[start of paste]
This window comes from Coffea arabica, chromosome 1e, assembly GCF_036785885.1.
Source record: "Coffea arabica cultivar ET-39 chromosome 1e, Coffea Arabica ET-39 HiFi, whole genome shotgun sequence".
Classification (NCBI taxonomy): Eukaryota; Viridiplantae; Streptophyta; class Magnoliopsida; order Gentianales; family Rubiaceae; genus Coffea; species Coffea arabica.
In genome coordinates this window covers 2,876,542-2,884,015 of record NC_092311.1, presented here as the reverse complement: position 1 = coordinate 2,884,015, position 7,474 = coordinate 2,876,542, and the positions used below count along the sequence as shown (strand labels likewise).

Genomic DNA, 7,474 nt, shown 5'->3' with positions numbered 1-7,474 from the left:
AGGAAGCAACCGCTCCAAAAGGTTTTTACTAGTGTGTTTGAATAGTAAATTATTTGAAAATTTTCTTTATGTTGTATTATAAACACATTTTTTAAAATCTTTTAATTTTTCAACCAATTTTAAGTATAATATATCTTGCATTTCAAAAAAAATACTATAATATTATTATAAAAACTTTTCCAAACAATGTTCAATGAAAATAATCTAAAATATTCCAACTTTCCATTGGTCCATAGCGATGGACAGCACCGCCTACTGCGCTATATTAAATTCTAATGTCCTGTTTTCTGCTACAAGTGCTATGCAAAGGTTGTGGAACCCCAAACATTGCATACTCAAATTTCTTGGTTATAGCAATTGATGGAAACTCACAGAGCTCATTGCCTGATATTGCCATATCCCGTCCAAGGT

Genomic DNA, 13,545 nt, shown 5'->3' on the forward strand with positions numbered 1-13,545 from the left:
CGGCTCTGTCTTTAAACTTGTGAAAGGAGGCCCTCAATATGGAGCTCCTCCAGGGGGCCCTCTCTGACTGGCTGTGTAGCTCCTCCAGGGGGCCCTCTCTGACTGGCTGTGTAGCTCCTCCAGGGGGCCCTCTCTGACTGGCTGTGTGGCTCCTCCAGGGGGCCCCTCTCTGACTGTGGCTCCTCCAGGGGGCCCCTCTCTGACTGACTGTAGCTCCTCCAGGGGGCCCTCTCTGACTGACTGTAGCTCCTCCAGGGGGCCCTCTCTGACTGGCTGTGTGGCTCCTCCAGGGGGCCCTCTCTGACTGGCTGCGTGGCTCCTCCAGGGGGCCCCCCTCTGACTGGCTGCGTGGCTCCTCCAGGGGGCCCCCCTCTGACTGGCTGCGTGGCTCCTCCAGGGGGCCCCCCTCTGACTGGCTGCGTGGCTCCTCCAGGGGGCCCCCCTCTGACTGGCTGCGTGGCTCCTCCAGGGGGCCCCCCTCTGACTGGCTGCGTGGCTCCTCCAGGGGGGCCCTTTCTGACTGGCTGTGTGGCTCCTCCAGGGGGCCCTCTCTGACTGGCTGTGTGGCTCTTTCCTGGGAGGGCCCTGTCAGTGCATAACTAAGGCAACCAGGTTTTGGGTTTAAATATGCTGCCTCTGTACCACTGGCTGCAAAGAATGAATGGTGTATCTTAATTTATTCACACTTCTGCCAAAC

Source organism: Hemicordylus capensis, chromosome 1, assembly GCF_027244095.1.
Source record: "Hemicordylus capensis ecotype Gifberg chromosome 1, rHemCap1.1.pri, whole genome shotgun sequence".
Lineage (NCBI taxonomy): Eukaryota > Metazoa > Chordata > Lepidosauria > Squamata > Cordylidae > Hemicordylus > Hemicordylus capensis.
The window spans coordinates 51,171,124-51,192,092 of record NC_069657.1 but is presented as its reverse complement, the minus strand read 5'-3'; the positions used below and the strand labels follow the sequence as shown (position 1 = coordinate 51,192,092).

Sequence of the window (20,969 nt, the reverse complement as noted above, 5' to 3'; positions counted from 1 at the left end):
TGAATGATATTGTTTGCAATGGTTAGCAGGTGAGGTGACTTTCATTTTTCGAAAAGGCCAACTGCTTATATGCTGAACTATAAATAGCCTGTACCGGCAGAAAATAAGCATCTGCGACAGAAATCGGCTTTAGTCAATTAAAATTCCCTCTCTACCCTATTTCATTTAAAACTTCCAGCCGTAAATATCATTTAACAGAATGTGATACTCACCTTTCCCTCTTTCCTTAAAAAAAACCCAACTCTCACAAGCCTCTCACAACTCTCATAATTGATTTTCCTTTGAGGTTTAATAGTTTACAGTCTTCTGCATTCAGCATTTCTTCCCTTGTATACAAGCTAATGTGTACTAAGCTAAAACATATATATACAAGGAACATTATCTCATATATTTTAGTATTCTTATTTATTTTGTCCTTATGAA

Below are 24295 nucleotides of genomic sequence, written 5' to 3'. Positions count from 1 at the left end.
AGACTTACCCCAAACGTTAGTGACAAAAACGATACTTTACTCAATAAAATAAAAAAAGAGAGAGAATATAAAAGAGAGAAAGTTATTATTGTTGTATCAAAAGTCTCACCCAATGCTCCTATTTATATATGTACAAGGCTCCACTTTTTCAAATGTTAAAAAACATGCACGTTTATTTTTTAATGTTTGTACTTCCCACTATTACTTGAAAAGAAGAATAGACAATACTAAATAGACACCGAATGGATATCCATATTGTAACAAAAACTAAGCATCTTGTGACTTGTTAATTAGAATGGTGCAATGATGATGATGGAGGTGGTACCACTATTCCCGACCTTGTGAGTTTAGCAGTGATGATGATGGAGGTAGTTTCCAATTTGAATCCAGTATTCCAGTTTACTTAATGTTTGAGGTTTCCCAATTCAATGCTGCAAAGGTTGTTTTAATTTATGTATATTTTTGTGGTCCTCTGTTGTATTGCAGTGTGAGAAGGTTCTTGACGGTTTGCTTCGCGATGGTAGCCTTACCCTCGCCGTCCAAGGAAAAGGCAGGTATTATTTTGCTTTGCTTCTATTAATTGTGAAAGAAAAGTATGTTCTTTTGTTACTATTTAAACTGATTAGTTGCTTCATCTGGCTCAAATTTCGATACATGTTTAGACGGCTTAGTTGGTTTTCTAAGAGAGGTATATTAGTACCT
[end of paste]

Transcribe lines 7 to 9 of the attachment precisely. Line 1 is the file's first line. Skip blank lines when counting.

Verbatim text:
Genomic DNA, 13,545 nt, shown 5'->3' on the forward strand with positions numbered 1-13,545 from the left:
CGGCTCTGTCTTTAAACTTGTGAAAGGAGGCCCTCAATATGGAGCTCCTCCAGGGGGCCCTCTCTGACTGGCTGTGTAGCTCCTCCAGGGGGCCCTCTCTGACTGGCTGTGTAGCTCCTCCAGGGGGCCCTCTCTGACTGGCTGTGTGGCTCCTCCAGGGGGCCCCTCTCTGACTGTGGCTCCTCCAGGGGGCCCCTCTCTGACTGACTGTAGCTCCTCCAGGGGGCCCTCTCTGACTGACTGTAGCTCCTCCAGGGGGCCCTCTCTGACTGGCTGTGTGGCTCCTCCAGGGGGCCCTCTCTGACTGGCTGCGTGGCTCCTCCAGGGGGCCCCCCTCTGACTGGCTGCGTGGCTCCTCCAGGGGGCCCCCCTCTGACTGGCTGCGTGGCTCCTCCAGGGGGCCCCCCTCTGACTGGCTGCGTGGCTCCTCCAGGGGGCCCCCCTCTGACTGGCTGCGTGGCTCCTCCAGGGGGCCCCCCTCTGACTGGCTGCGTGGCTCCTCCAGGGGGGCCCTTTCTGACTGGCTGTGTGGCTCCTCCAGGGGGCCCTCTCTGACTGGCTGTGTGGCTCTTTCCTGGGAGGGCCCTGTCAGTGCATAACTAAGGCAACCAGGTTTTGGGTTTAAATATGCTGCCTCTGTACCACTGGCTGCAAAGAATGAATGGTGTATCTTAATTTATTCACACTTCTGCCAAAC

Source organism: Hemicordylus capensis, chromosome 1, assembly GCF_027244095.1.